How to beat Donald Trump – treat him like the two year old he is


Donald Trump is basically a two year old…and he needs to be treated like one.

As the emotional equivalent of a toddler, Trump can’t articulate the rage he feels, and the interrogations at news conferences seem to make him only angrier. The press is not Trump’s keeper, but we can help him better handle confrontation. Here’s how:

First, you can’t manage a toddler if you play his game. And in this, we’ve failed with Trump. He never howls for no reason. Indeed, if you go look at the history, we’ve reinforced his anti-social behaviors for an entire year by giving him extra attention every time he throws a nationally televised tantrum. Then, we compound the problem by indulging our natural reflex to lash back at his anger with equal anger, returning his name-calling with name-calling of our own, labeling him a “fascist,” “thug,” a “bully” and more. But this natural reflex is wrong. It only escalates the situation, encouraging a new round of name-calling, and if there’s one thing you don’t want to do is get in a name-calling contest with someone so emotionally stunted and so talented at giving nicknames (“Lyin’ Ted,” “Crooked Hillary,” “Little Marco,” “Crazy Bernie,” “Pocahontas,” et al.).  

Second, the press needs to be more practical. Sometimes when a toddler acts out the way Trump does, the underlying cause is quite simple. He’s tired. If so, put him down for a nap. Or he’s hungry. Feed him! That’s the route the Hollywood Reporter’s Michael Wolff took recently when he accompanied Baby Donald to his Beverly Hills home to interview him. Donald has been putting in long hours on the campaign, obviously neglecting his material needs. So what did Wolff do to calm the irritable boy down? I can’t recommend this for every frenzy, but having allowed Donald to eat a pint of vanilla Haagen-Dazs ice cream seems to have stilled his anger for the evening.

Third, offer some distractions. The smart parent always keeps in reserve ways to distract his toddler. In Baby Donald’s case, the solution seems to be a few beautiful young women, preferably “10s,” just outside his field of vision. When he starts blustering, place the 10 in front of him and maybe give him a binky to suck on. Other times, all the anger management he needs can be found in burning some of his excess energy off. Try arranging a play date for him with Silvio Berlusconi or Bill Clinton or Ron Burkle, all of whom share his interests.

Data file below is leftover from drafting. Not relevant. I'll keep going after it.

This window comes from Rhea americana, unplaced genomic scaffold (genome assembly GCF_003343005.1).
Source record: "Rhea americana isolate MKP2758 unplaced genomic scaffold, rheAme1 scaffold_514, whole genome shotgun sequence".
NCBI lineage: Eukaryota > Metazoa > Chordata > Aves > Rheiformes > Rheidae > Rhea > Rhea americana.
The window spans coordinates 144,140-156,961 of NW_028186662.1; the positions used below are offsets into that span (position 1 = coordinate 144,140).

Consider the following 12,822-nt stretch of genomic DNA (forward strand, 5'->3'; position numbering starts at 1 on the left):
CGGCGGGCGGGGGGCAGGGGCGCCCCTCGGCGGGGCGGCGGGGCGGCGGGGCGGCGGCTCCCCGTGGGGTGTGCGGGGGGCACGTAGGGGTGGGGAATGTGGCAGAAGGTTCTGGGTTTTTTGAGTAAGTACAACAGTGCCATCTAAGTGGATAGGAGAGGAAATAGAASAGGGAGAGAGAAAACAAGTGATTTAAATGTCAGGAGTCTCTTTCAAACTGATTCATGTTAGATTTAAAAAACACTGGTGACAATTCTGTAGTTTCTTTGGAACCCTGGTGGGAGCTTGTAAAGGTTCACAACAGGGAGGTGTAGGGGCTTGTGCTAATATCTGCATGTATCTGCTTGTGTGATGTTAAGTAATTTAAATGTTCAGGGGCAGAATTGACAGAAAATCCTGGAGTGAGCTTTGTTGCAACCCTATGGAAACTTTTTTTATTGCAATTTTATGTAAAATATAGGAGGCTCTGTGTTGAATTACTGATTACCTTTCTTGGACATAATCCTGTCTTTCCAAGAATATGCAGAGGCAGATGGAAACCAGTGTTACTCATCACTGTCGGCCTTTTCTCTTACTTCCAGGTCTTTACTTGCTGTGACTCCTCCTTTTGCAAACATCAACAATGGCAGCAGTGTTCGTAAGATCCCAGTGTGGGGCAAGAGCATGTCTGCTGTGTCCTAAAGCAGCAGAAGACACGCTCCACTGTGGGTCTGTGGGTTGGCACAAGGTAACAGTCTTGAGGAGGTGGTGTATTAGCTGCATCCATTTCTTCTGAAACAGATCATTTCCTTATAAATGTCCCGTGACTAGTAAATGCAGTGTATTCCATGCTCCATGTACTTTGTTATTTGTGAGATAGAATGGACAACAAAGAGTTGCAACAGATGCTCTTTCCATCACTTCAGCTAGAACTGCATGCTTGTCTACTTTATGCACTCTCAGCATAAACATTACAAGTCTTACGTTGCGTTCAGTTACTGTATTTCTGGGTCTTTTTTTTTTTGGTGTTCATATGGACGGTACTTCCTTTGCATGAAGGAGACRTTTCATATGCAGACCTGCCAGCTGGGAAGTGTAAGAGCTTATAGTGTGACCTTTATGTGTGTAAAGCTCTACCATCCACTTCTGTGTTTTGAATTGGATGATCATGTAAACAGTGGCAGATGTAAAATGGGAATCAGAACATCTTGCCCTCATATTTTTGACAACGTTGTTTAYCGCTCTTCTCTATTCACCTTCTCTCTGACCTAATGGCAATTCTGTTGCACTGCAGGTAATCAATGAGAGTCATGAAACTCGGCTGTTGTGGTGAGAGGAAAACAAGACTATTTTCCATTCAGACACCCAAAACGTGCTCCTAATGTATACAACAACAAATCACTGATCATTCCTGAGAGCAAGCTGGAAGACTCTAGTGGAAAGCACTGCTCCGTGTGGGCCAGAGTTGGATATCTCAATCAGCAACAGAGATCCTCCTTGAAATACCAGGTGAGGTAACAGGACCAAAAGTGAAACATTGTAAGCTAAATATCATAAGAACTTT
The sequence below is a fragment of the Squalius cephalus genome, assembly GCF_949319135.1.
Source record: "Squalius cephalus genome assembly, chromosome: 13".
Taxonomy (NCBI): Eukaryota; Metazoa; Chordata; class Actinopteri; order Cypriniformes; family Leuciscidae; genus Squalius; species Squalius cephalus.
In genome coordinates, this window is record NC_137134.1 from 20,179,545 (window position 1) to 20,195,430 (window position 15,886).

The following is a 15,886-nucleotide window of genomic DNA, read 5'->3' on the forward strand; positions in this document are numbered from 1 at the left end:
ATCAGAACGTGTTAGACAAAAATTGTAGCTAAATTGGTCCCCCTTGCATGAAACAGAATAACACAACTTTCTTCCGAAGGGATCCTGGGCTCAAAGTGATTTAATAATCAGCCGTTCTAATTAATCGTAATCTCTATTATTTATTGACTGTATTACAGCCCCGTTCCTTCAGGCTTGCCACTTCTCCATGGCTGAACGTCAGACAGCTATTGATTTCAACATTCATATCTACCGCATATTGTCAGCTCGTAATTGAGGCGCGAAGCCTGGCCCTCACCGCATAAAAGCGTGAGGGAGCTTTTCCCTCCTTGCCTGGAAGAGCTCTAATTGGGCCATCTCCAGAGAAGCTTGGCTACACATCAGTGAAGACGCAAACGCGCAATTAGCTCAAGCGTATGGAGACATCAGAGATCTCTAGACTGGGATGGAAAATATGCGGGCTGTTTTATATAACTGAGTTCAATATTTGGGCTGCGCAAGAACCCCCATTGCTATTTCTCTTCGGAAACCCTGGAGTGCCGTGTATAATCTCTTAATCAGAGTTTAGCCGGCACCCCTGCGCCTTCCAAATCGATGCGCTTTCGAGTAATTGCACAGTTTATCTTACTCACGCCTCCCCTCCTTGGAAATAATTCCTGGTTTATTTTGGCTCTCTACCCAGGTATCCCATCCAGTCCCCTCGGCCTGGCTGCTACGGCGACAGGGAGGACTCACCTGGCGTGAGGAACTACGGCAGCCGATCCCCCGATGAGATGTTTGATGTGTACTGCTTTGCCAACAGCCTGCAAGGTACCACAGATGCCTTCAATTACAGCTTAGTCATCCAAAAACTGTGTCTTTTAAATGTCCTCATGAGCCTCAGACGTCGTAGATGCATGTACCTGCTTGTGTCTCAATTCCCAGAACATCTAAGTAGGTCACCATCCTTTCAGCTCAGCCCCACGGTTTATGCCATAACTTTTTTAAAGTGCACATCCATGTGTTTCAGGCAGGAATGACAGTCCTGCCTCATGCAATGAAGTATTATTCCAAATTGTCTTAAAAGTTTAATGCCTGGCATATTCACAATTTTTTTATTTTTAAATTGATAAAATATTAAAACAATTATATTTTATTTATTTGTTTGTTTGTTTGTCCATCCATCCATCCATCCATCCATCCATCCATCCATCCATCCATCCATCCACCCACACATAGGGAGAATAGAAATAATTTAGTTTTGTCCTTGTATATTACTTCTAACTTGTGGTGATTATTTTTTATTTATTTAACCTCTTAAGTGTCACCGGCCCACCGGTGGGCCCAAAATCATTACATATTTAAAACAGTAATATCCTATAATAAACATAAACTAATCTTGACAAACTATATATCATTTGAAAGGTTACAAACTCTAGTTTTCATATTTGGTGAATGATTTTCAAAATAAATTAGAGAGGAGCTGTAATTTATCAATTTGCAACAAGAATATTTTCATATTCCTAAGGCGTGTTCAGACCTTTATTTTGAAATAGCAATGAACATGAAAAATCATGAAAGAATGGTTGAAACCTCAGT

Positive reinforcement helps, too. Whenever an hour or two passes without him insulting somebody as ugly, a fool, a dummy, dopey, a lowlife, a clown, a dog, a lightweight, a disaster, stupid, grubby, nasty, incompetent or one of his other pet epithets, give him the praise he needs to develop into an ethically centered, considerate human being. “You were such a good boy today,” will succeed in shaping him a lot further than the biting criticism so many have used against him. Remember to be consistent and not to get emotional in your responses. This is when he needs your understanding the most.

As a last resort, you might want to punish Baby Donald if he refuses to behave. What thing in life does he treasure more than than Twitter? If we could only convince him that Twitter is a privilege, not a right, and the punishment for bad behavior will be loss of his account, maybe total Trump behavior modification would be possible. If we really intend to take his Twitter away, we’ll need to bring muscle: He’s not going to surrender it without a fight.

One note of caution: parents who fail to pacify their unruly toddlers too often surrender by parking them in front of a television. This a terrible, terrible stopgap. It may provide some temporary peace, but in the long run it will only teach new anti-social lessons. There’s really only one thing worse that you could do than putting Baby Donald in front of a TV. And that’s putting him in front of a TV camera.

All sound advice, but Donald Trump is a billionaire two year old with a capacity to learn fast. He’s destroyed every political playbook this past year…watch him destroy some more as he goes up against Hillary Clinton.

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As much at home writing editorials as being the subject of them, Cam has won awards, including the Canon Media Award for his work on the Len Brown/Bevan Chuang story. When he’s not creating the news, he tends to be in it, with protagonists using the courts, media and social media to deliver financial as well as death threats.

They say that news is something that someone, somewhere, wants kept quiet. Cam Slater doesn’t do quiet and, as a result, he is a polarising, controversial but highly effective journalist who takes no prisoners.

He is fearless in his pursuit of a story.

Love him or loathe him, you can’t ignore him.

To read Cam’s previous articles click on his name in blue.